Calm down, it's only ones and zeros.

    "Your calm and professional manner of response is really draining all the fun out of this. Can you reply more like Dr. Fagbot or something? Call me some names, mention some sand in my vagina or something of the sort. You can't expect me to come up with reasonable arguments man!" -- MaverickZ

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  9. Chili Pepper is offline
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    Posted On:
    11/20/2006 11:57am


     Style: Siling Labuyo Arnis

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    Hell yeah! Hell no!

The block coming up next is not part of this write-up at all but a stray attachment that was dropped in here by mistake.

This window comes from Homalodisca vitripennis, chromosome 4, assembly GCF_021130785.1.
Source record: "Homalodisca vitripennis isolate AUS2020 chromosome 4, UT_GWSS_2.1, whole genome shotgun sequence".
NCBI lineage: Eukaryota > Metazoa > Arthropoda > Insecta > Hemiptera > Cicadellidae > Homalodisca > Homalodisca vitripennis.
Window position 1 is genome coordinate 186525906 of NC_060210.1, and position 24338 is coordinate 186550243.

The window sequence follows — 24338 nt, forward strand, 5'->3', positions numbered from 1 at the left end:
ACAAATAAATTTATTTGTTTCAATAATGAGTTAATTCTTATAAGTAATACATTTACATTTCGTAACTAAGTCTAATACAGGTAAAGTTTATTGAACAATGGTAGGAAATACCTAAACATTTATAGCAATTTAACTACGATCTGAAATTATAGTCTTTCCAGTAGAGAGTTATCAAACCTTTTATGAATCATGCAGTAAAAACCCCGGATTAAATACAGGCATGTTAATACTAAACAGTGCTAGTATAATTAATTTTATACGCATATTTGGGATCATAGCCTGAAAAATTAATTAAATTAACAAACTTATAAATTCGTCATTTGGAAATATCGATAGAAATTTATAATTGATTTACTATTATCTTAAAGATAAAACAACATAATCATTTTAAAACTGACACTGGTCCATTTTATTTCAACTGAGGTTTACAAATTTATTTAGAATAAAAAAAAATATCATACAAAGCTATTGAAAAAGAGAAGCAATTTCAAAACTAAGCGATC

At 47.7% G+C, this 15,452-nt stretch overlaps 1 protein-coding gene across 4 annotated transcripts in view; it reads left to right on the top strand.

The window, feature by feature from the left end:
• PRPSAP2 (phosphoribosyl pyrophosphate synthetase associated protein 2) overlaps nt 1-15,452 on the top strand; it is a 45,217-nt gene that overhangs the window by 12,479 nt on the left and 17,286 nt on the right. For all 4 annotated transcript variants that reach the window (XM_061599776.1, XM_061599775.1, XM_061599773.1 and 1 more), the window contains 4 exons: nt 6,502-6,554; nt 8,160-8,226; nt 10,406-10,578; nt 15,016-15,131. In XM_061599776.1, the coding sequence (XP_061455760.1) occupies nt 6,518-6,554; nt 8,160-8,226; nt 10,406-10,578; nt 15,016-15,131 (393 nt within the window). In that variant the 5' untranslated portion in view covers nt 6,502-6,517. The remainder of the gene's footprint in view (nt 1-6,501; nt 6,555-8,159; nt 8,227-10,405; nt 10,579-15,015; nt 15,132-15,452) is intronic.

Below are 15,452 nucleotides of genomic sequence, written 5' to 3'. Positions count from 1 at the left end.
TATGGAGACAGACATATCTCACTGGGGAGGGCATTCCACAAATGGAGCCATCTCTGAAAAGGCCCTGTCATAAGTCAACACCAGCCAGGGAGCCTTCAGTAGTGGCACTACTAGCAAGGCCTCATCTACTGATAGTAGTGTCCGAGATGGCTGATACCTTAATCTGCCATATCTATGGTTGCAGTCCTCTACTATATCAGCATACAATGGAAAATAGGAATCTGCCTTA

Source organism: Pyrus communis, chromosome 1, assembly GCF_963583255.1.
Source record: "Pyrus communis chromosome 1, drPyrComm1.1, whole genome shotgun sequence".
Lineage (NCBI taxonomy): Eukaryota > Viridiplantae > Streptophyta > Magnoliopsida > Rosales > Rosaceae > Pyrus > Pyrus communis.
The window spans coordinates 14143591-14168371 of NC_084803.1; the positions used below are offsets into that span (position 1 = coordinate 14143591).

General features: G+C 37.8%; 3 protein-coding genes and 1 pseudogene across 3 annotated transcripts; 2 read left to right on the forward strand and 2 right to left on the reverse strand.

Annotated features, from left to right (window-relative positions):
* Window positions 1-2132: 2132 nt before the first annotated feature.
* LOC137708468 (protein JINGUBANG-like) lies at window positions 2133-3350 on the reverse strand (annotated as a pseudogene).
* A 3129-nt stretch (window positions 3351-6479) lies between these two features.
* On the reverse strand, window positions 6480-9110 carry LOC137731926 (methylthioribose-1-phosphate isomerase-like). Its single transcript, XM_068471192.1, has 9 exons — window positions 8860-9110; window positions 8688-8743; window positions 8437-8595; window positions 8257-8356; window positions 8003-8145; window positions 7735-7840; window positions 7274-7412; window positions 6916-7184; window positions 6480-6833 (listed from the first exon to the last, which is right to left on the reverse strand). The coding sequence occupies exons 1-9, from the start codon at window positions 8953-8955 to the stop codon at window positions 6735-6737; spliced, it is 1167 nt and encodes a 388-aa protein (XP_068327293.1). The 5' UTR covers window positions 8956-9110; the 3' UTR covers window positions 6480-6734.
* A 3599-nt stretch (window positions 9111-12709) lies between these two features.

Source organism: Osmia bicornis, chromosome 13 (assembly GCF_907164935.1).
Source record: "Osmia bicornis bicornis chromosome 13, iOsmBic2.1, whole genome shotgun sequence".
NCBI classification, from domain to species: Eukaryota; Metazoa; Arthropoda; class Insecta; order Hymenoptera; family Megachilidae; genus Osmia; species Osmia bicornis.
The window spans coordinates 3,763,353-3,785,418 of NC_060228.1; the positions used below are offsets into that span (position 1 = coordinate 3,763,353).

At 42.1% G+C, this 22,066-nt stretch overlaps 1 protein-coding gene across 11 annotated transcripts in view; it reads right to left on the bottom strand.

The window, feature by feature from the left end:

Quote Originally Posted by M1K3
    5. Full contact sparring was seldom if ever used at that time. Without the benefit of equipment it would have been too dangerous. Again, look at bare knuckle boxing training for the same time period.
    The TCMA answer was the development of two-man forms, allowing both practitioners to strike as hard as they wanted to without risk of injury, as well as showing correct application of blocking technique.

    6. Chi Sao was a MAJOR step forward at that time. (See above) It allowed for a degree of aliveness that was unheard of in the 17th century. Unfortunately, I believe WC stopped evolving at some point in the 18th century.
    Chi sao isn't unique. I think you would have a harder time finding a TCMA style that doesn't have a similar exercise.
  10. M1K3 is offline
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    Posted On: